There are many different types of grasses grown in lawns, sports fields and golf courses throughout the United States. If you live in the southern part of the U.S., chances are, you have warm season grass in your yard. Unlike their northern cousins, cool season grasses, warm season grasses thrive in hot weather. Here, our experts break down everything you need to know about the different types of grass grown in warm season lawns and how to care for them.
What is Warm Season Grass?
Warm season grass is a type of grass that grows best during the hot summer months. It starts growing in late spring and continues through early fall. Warm season grass goes dormant in the fall when the temperature drops below 65 degrees F. During this dormancy period, the grass will turn brown. In the spring, when the warm weather returns and temperatures rise above 65 degrees, the grass will green up again.
Warm season grasses are generally more drought tolerant than cool season grasses such as fescue because they have an extensive root system that runs deep into the ground. This resistance to drought helps them to survive the dry summers experienced in many parts of the southern U.S.
Where Does Warm Season Grass Grow?
Warm season grass is the ideal lawn grass in the southern third of the United States, where the summers are hot and the winter months are mild. It is also a good choice for many parts of the middle third of the United States, an area known as the “transition zone.” The transition zone has a unique set of challenges when it comes to growing turf, as this area experiences extreme fluctuations in temperature from summer to winter, as well as extreme changes in humidity.
Types of Warm Season Grass
There are many different types of warm season grass, each with its own distinct characteristics. The most common types are bermudagrass, centipedegrass, zoysiagrass, st. augustine, and bahiagrass. While each of these grass varieties can tolerate hot weather, they have different levels of shade, traffic, and drought tolerance.
Bermudagrass is a popular choice for lawns throughout the south, as it is extremely drought-tolerant, and it can handle heavy foot traffic. Since it spreads through stolons and rhizomes, it is considered a high-maintenance turfgrass. Homeowners need to mow low and often to keep the grass runners from invading gardens and flower beds.
Most commonly found in the southeast, centipedegrass is a low maintenance choice for warm-season lawns. This variety of grass grows slowly but is generally less drought tolerant than many other warm season types of grass. Centipedegrass does not tolerate shade well.
Zoysiagrass is another grass that spreads through stolons and rhizomes, but it is easier to maintain than Bermudagrass, as it is slow-growing. When established, it forms a cushiony turf and is extremely tolerant of drought and foot traffic. Zoysiagrass has a moderate tolerance to cold weather and shade.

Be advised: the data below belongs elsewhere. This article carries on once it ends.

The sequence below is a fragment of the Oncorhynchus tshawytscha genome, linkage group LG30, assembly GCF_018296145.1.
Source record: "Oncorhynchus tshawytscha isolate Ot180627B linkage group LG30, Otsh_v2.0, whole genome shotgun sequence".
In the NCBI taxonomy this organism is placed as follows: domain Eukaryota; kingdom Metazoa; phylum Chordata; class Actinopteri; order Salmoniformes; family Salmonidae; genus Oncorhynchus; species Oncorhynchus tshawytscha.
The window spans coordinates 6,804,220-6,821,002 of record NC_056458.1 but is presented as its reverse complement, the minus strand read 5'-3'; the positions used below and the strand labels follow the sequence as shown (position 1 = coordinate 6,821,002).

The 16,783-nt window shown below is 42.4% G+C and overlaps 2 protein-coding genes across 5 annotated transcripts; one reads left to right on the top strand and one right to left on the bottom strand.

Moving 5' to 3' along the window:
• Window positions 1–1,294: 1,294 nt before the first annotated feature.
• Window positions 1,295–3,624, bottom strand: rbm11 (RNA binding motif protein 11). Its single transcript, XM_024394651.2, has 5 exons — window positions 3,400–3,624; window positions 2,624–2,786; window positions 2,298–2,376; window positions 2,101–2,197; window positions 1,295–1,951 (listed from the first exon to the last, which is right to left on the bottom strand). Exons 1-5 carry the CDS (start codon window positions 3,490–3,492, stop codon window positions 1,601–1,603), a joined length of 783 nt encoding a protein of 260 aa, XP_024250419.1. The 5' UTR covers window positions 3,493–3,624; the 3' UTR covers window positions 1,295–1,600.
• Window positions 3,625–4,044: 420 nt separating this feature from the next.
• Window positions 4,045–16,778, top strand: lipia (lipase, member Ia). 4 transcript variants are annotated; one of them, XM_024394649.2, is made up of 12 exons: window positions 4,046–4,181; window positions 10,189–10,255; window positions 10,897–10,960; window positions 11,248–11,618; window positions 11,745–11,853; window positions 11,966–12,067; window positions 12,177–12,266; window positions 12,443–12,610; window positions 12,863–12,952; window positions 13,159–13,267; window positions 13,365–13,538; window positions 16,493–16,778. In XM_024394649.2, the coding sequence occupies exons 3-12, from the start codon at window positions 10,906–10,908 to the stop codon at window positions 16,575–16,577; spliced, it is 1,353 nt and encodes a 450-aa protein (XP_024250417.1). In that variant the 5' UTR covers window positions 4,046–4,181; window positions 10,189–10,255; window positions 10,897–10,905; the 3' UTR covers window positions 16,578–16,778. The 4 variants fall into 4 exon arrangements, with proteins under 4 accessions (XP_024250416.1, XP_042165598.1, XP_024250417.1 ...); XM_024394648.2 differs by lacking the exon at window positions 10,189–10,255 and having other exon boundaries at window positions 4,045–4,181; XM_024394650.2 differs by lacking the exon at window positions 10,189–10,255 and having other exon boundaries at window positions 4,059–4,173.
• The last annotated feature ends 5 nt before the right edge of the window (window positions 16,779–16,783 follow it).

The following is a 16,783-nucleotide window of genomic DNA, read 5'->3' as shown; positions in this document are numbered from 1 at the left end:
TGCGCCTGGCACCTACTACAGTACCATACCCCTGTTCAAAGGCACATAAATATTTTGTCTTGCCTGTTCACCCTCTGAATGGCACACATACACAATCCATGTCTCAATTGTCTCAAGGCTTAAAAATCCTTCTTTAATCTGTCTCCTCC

St. Augustine likes sandy soil, so it is common in the Gulf states as well as southern California. While it has a high shade tolerance, it cannot tolerate cold weather or high foot traffic. This fast-growing grass requires frequent mowing.
Bahiagrass is most commonly found in the deep south and along the Gulf Coast. This grass is not generally considered a good choice for turfgrass, as it produces unsightly seedheads and is difficult to mow. Choose bahiagrass in areas where low maintenance requirements and high drought tolerance are more important than aesthetics.
Lawncare Tips for Warm Season Grass
Knowing what type of grass you have is vital when it comes to determining how to care for your lawn. Follow these tips for a healthy, beautiful warm season lawn.
- Plant in spring or summer. Warm season grasses do best when planted during the late spring or early summer months. Though some can be planted from grass seed, many spread by stolons and rhizomes, so they must be planted from sod or grass plugs. Most warm season grass has a low tolerance for shade, and will perform optimally when planted in full sun.
- Mow short in the spring. Cut warm season grasses short in the spring after the last frost, in order to remove the layer of dormant turf. This allows the soil to warm up faster and the grass to regain its green color more quickly. Once the weather warms up, raise the mower blades to allow grass to grow taller. Stop mowing in the fall when the grass stops growing. Do not mow when the grass is dormant.
- Aerate and dethatch. In the spring or early summer, aerate and dethatch warm season lawns. Aeration is important to reduce soil compaction and improve drainage. Dethatching refers to removing the “thatch” layer of a lawn that has grown too thick. Not all warm season grasses require dethatching.
- Apply pre-emergent herbicide to prevent crabgrass. An application of pre-emergent herbicide before crabgrass germinates in the spring is the best way to prevent weeds in your lawn. In a warm southern climate, apply a pre-emergent in February or March.
- Sign up for regularly scheduled fertilization and weed control treatments to keep your grass in top shape.
- Water as needed. Most warm season grasses require about 1-1 1/4 inches of water per week during growing season. During times of extreme drought, lawns that are not watered may go dormant.
In the southern U.S. warm season grasses provide attractive, green turf for homeowners, even during the hot summer months. For a lawn that performs at its best all season long, contact Green Group to learn about our lawn care programs.